•  ice Ice Pack ice
    Most of the time, students come to the nurse and say, "I need an ice pack".
    As a school nurse, I will as ,"Why?"  Not all situations require ice. I am happy to evaluate the situation and decide if an ice pack is necessary.
    Here is some information from About Kids Health:

    Cold packs

    An ice pack can immediately reduce pain caused by bruising, muscle strains and spasms, sprains, and insect stings. Ice acts like a mild local anaesthetic and can reduce swelling if applied to an acute injury. It should never be applied directly to the skin, nor should the weight of a limb rest on an ice pack. Both of these actions may burn the skin.

    Crushed ice, ice cubes, or frozen peas can be used at home to make up an ice pack. Put the ice in a plastic bag and wrap it in a damp towel. You are then ready to apply the pack to the skin overlying the area to be cooled. The ice pack should be applied for up to 10 minutes at a time and then removed. Wait one hour then re-apply if necessary.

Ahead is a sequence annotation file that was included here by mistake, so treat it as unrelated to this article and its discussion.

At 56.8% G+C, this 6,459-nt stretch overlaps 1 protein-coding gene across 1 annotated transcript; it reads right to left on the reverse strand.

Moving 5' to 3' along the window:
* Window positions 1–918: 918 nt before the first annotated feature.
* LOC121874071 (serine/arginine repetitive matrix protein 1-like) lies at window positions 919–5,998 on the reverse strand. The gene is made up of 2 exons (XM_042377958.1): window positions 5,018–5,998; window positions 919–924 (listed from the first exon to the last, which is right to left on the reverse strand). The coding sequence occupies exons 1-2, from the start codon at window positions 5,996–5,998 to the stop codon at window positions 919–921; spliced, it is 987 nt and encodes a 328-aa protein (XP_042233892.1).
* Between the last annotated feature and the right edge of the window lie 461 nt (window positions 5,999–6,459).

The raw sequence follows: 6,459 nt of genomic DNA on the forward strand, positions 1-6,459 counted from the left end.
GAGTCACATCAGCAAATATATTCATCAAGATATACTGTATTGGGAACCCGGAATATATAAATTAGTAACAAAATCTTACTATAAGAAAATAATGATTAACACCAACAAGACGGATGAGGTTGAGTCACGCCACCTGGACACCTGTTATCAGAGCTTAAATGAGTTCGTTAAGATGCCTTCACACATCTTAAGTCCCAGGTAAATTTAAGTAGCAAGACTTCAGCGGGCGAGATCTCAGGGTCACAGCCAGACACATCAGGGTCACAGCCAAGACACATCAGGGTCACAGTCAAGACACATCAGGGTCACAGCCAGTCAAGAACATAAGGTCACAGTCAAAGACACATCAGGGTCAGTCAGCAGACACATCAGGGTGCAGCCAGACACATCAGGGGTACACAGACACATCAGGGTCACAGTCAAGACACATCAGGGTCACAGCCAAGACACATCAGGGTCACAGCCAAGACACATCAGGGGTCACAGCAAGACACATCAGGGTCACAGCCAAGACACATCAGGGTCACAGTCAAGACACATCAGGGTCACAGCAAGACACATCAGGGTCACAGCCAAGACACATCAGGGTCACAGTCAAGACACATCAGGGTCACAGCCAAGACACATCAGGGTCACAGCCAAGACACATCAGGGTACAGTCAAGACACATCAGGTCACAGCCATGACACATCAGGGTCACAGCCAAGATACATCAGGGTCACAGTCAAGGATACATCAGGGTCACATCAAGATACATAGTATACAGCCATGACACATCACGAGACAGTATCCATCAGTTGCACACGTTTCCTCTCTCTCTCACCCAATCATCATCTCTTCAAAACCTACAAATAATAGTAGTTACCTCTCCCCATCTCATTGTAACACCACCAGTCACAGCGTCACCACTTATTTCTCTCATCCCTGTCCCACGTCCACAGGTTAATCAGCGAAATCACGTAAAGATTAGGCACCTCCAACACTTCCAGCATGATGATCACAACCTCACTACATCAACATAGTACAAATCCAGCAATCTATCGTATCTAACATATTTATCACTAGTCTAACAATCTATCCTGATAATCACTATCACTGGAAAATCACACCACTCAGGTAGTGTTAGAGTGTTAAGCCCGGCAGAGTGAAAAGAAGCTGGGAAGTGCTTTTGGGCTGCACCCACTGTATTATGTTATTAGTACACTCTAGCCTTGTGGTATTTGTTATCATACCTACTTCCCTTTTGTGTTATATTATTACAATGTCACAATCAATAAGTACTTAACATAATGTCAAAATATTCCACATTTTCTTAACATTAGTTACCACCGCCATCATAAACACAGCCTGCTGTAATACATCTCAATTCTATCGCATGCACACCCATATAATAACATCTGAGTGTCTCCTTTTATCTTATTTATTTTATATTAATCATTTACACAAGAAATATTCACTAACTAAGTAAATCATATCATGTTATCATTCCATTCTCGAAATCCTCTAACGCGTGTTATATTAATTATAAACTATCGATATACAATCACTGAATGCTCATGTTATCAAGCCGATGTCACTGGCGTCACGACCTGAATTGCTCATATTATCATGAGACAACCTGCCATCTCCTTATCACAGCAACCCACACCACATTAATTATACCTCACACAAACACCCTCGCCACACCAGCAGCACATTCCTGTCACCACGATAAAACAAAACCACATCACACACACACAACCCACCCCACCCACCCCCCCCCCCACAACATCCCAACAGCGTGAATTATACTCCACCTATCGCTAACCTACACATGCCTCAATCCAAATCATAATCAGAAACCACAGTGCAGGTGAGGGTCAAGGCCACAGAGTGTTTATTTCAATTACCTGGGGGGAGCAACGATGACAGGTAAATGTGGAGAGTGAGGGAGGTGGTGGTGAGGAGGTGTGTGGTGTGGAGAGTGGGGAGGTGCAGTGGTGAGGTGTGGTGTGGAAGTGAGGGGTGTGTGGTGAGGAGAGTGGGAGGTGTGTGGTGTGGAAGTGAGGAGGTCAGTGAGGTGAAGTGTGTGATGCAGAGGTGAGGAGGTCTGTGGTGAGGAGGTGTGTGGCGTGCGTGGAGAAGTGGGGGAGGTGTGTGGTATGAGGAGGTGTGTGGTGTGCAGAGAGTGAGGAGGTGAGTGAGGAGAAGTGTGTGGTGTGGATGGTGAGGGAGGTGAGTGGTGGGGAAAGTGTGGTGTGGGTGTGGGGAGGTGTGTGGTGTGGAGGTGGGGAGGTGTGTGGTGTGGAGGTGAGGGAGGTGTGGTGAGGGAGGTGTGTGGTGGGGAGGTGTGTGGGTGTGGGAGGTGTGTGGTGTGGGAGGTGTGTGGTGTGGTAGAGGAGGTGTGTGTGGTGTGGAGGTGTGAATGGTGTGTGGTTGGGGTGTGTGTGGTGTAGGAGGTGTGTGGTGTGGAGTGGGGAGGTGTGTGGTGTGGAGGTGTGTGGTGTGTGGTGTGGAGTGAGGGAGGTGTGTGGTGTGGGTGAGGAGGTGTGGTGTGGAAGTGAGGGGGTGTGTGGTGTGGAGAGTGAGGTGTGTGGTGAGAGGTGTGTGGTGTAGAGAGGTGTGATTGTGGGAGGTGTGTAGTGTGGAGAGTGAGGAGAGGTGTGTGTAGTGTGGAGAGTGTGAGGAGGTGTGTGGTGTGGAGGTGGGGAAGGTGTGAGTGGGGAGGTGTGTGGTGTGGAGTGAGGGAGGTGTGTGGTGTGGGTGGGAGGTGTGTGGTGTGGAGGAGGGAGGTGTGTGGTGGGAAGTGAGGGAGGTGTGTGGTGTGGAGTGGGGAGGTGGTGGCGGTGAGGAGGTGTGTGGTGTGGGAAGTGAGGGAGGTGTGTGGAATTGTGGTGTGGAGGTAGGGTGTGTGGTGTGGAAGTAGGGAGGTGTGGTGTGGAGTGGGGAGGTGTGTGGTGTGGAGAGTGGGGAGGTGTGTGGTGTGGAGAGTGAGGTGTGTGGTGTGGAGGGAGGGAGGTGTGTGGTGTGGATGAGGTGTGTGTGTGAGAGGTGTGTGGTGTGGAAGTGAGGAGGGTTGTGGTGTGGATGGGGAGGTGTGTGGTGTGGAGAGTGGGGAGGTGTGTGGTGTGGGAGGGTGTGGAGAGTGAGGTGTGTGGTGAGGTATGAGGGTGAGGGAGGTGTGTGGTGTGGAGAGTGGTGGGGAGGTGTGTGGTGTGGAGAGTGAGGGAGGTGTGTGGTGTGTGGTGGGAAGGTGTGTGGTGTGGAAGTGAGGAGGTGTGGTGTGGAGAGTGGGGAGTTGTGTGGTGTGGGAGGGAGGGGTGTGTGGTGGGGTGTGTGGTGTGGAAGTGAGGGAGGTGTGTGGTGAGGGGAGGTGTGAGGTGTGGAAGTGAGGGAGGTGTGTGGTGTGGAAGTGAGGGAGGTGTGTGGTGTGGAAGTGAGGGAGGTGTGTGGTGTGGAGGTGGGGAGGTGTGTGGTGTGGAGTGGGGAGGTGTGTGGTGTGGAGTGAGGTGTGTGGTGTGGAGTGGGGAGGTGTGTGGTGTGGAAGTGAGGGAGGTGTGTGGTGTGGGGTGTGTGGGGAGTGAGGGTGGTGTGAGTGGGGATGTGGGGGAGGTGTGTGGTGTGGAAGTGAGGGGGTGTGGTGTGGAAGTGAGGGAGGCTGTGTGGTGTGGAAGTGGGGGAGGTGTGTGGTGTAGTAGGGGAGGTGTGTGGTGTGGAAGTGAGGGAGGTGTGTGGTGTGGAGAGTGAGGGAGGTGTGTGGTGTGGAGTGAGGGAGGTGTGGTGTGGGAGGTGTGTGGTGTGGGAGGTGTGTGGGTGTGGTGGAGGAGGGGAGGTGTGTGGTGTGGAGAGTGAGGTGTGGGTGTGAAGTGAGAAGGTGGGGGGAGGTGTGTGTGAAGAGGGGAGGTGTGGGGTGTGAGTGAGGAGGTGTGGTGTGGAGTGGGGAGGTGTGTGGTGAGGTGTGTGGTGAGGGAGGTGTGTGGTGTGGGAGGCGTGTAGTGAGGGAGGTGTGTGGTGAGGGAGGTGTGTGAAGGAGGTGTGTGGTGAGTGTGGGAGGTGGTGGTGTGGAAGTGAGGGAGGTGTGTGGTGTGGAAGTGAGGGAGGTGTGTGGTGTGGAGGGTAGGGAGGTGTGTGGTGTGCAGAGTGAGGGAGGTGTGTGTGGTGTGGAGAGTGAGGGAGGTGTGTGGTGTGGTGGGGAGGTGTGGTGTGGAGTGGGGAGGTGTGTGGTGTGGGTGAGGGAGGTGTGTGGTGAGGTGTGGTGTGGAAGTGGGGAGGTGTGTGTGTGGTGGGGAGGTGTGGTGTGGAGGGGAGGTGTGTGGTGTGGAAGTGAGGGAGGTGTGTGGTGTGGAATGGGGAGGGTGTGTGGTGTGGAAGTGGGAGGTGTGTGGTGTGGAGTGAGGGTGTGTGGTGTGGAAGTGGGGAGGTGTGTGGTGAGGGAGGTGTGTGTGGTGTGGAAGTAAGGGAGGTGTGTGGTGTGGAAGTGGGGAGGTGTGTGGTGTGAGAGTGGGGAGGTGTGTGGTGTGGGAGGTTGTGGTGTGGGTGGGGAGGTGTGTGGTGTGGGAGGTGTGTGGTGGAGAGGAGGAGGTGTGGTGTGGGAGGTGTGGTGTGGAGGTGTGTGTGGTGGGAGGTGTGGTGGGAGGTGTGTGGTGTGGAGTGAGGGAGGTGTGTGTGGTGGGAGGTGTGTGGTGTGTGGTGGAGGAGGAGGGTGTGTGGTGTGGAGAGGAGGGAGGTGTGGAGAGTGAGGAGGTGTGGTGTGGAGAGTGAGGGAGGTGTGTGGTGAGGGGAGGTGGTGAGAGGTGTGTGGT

Caution should be used when applying an ice pack to children under six months of age. They are much more sensitive to cold and their skin is more fragile.

     For more detailed information, please go here